One never knows what kind of strange ideas Google engineers are going to come up with. After all, the company is famous for giving its people free time to work on their own projects. But self-driving cars?
Google’s experiments with cars driving themselves originally struck me as a gimmick but from time to time I have posted about it. Now this notion that cars can drive themselves is beginning to look like something serious. Here are two posts making that point:
- Google’s Revolutionary Self-Driving Car
Google’s whole robocar idea has been overlooked in general. This is probably one of the greatest inventions of the last 100 years and people are fairly ho-hum about it. In fact, it addresses numerous transportation issues and is simply revolutionary. Google is poised to make more money with this device someday than it ever has with search.—John Dvorak at PCMag
- The Annoying Thing About Self-Driving Cars: They Obey the Speed Limit
Self-driving cars are on a roll. They were legalized in Nevada in February, and California’s state senate approved them in May. Google has been testing them on public roads for years, and Ford now predicts an autonomous-driving mode will be available in its cars by 2017.—Will Oremus at Slate
Google isn’t alone in this area. Others are working on new kinds of automobile technology that interacts with humans:
- MIT creates intelligent car co-pilot that only interferes if you’re about to crash
Mechanical engineers and roboticists working at MIT have developed an intelligent automobile co-pilot that sits in the background and only interferes if you’re about to have an accident. If you fall asleep, for example, the co-pilot activates and keeps you on the road until you wake up again.—ExtremeTech
- Ford is now a ‘personal mobility’ company: How the comeback kids are riding tech to a new destiny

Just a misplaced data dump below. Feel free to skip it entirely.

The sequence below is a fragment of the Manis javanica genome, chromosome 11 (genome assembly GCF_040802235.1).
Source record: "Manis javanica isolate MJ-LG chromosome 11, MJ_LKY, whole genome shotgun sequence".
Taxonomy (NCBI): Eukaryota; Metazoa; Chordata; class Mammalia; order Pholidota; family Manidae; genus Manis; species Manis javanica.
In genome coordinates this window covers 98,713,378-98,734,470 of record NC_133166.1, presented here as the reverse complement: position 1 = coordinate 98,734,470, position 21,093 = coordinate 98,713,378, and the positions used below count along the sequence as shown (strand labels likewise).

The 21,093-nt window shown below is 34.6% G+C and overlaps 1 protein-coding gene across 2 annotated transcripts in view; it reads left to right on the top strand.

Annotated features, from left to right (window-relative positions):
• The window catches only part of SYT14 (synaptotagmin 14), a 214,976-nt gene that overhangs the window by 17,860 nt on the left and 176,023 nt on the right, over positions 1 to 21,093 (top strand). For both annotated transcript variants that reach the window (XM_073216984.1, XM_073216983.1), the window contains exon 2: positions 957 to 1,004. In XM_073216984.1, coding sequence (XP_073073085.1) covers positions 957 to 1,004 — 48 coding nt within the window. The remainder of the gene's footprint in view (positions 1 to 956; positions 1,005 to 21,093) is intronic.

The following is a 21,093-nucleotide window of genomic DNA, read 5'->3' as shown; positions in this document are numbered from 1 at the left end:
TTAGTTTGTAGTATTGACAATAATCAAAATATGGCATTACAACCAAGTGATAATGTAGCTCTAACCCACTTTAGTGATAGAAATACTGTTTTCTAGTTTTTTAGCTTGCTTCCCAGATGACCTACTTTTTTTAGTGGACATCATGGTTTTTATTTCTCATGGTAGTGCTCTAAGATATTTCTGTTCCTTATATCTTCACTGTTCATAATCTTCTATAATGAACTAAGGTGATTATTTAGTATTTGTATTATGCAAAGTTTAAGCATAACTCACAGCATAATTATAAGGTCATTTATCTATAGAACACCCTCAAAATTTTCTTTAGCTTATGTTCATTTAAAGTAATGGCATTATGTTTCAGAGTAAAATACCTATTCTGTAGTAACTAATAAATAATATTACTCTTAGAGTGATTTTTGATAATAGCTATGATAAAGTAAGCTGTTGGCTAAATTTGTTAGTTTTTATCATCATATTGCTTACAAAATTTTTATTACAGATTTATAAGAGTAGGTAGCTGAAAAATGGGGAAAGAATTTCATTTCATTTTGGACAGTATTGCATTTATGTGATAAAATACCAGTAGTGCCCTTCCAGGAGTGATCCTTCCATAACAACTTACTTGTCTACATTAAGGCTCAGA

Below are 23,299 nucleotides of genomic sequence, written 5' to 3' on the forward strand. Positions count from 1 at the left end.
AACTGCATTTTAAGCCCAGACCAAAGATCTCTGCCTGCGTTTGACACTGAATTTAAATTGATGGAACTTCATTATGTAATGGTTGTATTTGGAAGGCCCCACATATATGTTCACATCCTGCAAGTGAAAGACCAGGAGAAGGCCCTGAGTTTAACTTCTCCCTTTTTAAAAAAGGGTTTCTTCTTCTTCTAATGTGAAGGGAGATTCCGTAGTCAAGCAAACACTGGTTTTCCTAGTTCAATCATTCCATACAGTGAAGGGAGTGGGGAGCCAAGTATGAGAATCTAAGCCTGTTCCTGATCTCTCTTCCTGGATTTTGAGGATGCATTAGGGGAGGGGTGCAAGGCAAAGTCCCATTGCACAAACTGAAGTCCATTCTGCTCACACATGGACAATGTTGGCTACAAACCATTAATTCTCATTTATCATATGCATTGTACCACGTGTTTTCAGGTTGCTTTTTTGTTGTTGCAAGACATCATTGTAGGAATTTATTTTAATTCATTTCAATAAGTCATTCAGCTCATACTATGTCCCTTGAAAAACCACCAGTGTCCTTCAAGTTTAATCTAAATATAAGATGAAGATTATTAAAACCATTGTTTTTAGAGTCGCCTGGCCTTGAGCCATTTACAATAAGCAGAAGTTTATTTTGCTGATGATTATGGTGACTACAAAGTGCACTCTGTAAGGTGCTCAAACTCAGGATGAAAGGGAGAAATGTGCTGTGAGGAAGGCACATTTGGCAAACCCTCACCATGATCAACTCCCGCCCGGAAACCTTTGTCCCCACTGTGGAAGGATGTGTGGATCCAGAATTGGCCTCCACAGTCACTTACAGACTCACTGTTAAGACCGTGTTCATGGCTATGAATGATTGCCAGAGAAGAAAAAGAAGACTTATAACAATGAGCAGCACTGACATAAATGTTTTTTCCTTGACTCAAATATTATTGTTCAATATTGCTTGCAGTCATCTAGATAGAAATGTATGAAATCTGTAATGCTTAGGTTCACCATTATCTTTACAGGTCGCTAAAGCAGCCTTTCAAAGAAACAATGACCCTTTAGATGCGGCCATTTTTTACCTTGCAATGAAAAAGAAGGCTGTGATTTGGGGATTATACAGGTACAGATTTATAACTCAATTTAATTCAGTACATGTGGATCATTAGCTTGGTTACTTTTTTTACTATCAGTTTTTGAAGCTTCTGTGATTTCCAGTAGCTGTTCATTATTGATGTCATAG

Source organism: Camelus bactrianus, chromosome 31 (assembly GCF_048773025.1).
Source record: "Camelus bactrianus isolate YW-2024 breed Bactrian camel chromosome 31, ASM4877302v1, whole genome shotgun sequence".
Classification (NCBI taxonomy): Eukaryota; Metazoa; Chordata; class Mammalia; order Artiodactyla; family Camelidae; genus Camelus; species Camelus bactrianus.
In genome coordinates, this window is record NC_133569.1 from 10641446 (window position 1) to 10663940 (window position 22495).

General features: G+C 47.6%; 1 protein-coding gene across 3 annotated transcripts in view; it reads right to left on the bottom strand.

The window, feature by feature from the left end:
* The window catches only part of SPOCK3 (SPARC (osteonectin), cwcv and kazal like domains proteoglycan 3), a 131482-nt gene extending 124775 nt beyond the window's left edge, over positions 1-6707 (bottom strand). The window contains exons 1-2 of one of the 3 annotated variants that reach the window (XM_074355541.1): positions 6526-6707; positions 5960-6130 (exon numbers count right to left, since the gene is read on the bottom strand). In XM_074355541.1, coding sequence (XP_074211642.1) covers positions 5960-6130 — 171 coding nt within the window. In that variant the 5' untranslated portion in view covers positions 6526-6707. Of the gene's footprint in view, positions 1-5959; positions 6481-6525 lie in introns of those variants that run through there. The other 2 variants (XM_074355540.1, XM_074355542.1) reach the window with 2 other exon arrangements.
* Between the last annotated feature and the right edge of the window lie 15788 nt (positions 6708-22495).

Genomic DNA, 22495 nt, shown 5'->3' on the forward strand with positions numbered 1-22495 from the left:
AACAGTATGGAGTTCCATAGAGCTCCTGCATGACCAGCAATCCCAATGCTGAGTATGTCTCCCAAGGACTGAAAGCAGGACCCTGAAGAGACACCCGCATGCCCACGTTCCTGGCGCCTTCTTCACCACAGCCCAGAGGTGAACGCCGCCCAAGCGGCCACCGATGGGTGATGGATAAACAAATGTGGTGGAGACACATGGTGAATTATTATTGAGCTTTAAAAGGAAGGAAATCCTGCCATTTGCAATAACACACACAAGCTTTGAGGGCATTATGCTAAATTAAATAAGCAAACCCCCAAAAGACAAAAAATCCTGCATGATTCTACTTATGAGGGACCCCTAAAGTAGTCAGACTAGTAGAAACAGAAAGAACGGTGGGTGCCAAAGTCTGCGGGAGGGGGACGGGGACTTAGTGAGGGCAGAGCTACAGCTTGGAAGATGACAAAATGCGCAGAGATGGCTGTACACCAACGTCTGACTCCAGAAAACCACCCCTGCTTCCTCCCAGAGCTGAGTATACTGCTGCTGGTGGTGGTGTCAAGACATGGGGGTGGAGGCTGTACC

As Bill Ford sees it, Ford Motor Company is about democratizing technology, and it’s preparing to tackle a new challenge over the next 50 years—Jason Hiner at CNET
- How smarter cars and digital cities are about to change the way we drive
It starts with a car dashboard that knows about upcoming traffic jams in advance and automatically re-plots a route to avoid it, perhaps taking into account congestion zone charges.And it reaches its zenith when cars automatically change speed to avoid each other, with the idea of ‘platooning’ when the lead car at traffic lights literally sets the exact pace of all cars behind – all networked and communicating in real-time – in an effort to get more cars through junctions as quickly as possible—TechRadar
- Cadillac CUE: driving is safer (and more dangerous) than ever
At The Verge, Chris Ziegler writes about a week spent with a Cadillac containing CUE, a stack of hardware and software that manages virtually every aspect of a driver’s interaction with the machine.
- Get ready to download apps to your Chrysler Ram or Viper
Chrysler unveils a set of mobile features coming to a pickup truck and a sports car as the result of a partnership with Sprint Nextel—CNET
But increased use of computers also carries risks. The next post describes some hacking that has already gone on.
How about you? Would you feel safe in a driverless car?